Glossary of command terms economics

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Glossary of command terms economics

  1. 1. Glossary of Command TermsIntroductionCandidates need to be familiar with these key terms and phrases used in economics examinationquestions,which are to be understood as described in the glossary. Although these terms are usedfrequently in examinationquestions, other terms may also be used to direct candidates to presentan answer in a specific way.GlossaryAccount for Asks candidates to explain a particular situation or a particularoutcome. Candidates areexpected to present a reasoned case for theexistence of something. For example:Account for the rise in unemployment shown in the table of data.AnalyzeAsks candidates to respond with a closely argued and detailedexamination of a particular topic orvent. Clearly written analysiswill indicate the relevant interrelationships between importantvariablesand any relevant assumptions involved, and will alsoinclude a critical view of the significance of theaccount as presented.If this key word is augmented by the phrase “the extent to which”,thencandidates should be clear that judgment is also sought. Forexample:Analyze the extent to whichforeign aid promotes economicdevelopment.AssessAsks candidates to measure and judge the magnitude or quality ofsomething, Candidates may offerdiffering assessments as long asthey present the reasoning for their conclusion. Forexample:Assess the economic implications of the movement of many easternand central Europeancountries from planned economies to marketeconomies.CalculateAsks candidates to give a precise answer, meaning there is only oneacceptable answer. Forexample:Calculate the PED for a price change of $2.00 to $2.20.Compare/Compare andcontrastAsks candidates to describe two situations and present the similaritiesand differences betweenthem. A description of the two situationsdoes not on its own meet the requirements of this key term.Forexample:Compare the effectiveness of demand-side policies to supply-sidepolicies in reducingthe level of unemployment.DefineAsks candidates to give a clear and precise account of a given word orconcept. For example:Define what is meant by a free-trade area.DescribeAsks candidates to provide a description of a given situation. It is aneutral request to present adetailed picture. For example:Describe the main roles of the IMF and the World Bank.DiscussAsks candidates to consider a statement or to offer a consideredreview of or balanced argumentabout a particular topic. For example:Discuss the view that trade is more effective than aid inpromotingeconomic development.DistinguishAsks candidates to make clear their understanding of similar terms.For example:Distinguish between normal and supernormal profit.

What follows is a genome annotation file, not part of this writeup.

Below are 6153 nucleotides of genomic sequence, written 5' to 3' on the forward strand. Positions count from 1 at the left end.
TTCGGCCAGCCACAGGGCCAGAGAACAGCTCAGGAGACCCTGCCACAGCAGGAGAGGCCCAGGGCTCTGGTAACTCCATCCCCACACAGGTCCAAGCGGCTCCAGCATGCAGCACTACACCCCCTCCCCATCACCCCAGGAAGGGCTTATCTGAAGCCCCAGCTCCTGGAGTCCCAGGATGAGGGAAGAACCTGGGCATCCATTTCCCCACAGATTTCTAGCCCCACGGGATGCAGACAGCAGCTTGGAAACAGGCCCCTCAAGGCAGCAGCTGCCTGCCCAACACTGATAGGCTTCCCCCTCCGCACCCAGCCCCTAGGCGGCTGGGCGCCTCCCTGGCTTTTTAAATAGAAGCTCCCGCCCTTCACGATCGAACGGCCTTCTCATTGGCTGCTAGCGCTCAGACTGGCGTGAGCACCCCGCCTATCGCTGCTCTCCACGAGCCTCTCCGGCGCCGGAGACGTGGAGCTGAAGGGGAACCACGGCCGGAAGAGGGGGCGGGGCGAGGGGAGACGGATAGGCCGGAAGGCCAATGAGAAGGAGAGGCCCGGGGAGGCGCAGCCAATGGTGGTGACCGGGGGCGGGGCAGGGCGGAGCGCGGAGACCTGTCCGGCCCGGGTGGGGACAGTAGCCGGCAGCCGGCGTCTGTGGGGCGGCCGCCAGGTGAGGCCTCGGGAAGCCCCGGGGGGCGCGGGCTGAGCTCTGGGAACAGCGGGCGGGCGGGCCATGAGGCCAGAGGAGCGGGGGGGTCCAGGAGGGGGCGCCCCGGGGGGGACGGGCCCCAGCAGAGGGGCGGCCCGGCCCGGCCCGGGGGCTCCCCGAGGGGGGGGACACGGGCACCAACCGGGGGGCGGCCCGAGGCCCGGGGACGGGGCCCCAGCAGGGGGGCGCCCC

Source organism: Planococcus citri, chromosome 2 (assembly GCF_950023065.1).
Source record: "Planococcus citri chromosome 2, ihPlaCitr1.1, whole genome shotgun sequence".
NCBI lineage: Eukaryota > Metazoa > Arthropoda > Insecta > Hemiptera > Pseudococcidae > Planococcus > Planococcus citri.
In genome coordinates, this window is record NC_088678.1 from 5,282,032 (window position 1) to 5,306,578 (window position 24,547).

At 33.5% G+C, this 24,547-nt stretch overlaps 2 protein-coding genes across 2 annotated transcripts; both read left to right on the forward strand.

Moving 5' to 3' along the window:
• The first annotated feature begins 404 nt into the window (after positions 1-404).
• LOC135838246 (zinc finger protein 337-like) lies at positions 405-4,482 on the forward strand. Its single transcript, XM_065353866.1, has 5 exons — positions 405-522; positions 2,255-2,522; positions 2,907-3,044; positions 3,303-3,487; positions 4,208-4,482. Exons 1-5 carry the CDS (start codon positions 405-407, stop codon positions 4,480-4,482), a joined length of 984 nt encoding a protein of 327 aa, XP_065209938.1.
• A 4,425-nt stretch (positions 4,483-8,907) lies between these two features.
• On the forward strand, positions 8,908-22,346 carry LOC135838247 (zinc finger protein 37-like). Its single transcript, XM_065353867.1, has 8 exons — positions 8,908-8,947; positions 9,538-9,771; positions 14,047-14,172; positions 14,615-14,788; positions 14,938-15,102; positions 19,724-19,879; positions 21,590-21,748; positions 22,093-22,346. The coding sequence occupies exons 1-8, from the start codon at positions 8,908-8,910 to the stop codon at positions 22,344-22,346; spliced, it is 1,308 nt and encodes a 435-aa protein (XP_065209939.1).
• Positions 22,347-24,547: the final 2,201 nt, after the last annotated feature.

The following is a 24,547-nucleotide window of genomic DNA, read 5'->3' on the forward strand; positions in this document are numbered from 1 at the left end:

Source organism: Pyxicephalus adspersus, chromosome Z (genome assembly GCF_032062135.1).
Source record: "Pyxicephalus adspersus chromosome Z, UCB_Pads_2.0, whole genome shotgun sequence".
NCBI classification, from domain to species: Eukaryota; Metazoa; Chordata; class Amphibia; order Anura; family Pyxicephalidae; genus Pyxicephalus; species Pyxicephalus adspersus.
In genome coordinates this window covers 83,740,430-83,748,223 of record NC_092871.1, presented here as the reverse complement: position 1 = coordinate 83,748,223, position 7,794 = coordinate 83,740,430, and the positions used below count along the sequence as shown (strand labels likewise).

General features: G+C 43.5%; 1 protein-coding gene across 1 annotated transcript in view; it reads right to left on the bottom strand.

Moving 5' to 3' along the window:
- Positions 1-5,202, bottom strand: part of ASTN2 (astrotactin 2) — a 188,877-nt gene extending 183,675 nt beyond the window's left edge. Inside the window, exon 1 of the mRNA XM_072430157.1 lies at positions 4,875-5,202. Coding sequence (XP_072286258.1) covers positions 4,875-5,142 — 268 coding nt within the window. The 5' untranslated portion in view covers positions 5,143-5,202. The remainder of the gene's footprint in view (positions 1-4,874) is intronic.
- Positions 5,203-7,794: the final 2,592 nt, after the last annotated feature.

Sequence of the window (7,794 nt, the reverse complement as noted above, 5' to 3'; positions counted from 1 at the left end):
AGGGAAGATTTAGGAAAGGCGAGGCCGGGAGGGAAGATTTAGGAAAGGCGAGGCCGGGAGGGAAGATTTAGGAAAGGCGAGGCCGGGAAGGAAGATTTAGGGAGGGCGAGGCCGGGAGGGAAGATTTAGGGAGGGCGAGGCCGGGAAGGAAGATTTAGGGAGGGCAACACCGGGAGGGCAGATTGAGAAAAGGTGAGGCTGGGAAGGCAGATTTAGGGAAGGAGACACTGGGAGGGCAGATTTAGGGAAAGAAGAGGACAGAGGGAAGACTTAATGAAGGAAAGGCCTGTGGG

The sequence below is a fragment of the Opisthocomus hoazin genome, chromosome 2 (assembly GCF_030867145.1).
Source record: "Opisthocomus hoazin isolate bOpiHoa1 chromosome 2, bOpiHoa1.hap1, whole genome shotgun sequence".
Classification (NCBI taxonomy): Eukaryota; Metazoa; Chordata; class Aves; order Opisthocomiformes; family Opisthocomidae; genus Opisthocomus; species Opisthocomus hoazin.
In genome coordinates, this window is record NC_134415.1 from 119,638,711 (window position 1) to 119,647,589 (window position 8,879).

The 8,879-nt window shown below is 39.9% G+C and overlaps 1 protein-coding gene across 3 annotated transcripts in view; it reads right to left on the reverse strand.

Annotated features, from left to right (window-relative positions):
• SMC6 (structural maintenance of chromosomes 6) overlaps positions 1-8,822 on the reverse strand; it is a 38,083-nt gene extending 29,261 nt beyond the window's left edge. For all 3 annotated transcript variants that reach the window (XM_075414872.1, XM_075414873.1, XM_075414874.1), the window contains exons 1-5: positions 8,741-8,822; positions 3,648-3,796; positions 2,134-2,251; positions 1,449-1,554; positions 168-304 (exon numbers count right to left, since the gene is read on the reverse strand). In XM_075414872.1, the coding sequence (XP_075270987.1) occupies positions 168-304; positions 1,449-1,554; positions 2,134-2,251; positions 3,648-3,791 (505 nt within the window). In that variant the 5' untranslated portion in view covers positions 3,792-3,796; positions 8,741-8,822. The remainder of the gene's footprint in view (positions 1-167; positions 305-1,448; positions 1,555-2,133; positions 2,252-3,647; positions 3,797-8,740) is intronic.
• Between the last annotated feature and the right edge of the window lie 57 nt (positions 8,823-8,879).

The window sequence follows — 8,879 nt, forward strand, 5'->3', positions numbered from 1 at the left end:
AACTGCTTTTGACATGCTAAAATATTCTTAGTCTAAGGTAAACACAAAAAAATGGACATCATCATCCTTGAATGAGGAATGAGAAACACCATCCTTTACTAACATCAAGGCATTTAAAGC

2. 2. Evaluate*Invites candidates to make an appraisal of a situation. Candidatesshould weigh the nature of theevidence available and discuss theconvincing aspects of an argument as well as its implicationsandlimitations, and the less convincing elements within an argument. Forexample:Evaluate alternative policies designed to reduce inflation.ExplainDirects candidates to describe clearly make intelligible and givereasons for a concept or idea. Forexample:Explain why a monopolist may charge different prices to differentcustomers for the sameservice.To what extent?Asks candidates to evaluate the success or otherwise of one argumentor concept over another.Candidates should present a conclusion,supported by arguments. For example:To what extentshould LDCs adopt outward-oriented strategies ratherthan inward-oriented strategies to promoteeconomic development?What?Asks candidates to clarify the nature of something, in contrast toeither a temporal dimension(when?) or a spatial dimension (where?)For example:What is the difference between a tariff and aquota?Why?Invites candidates to present reasons for the existence of something.This command word implies apowerful requirement to present ajudgment. It is similar to the invitation “account for”. For example:Why do prices tend to be stable in an oligopolistic industry?* EvaluationEvaluation occurs when a judgment is made. It is the weighing or measuring of factors followedbyan attempt to give relative weight to those factors. Questions that begin “evaluate”,“assess”,“critically assess”, “discuss” or “to what extent” require candidates to show their skillsofevaluation in order to reach the highest achievement levels.There are many ways that candidatescan be encouraged to improve their skills of evaluation. When factors such as causes, consequences or remedies are asked for, candidates shouldattempt to identify the most important ones and then to justify the reason for the choice. When advantages and disadvantages are asked for, candidates should attempt to identifythe most important advantage (or disadvantage) and then justify the reason for the choice. When strategies are asked for, candidates should attempt to assess the short term andlong term implications. When data is offered, candidates may question its validity, in terms of whether it isappropriate, whether it is reliable, or whether it is still relevant. When summarizing a theory, candidates may question its validity, in terms of whether itis appropriate, whether it is reliable, or whether it is still relevant.

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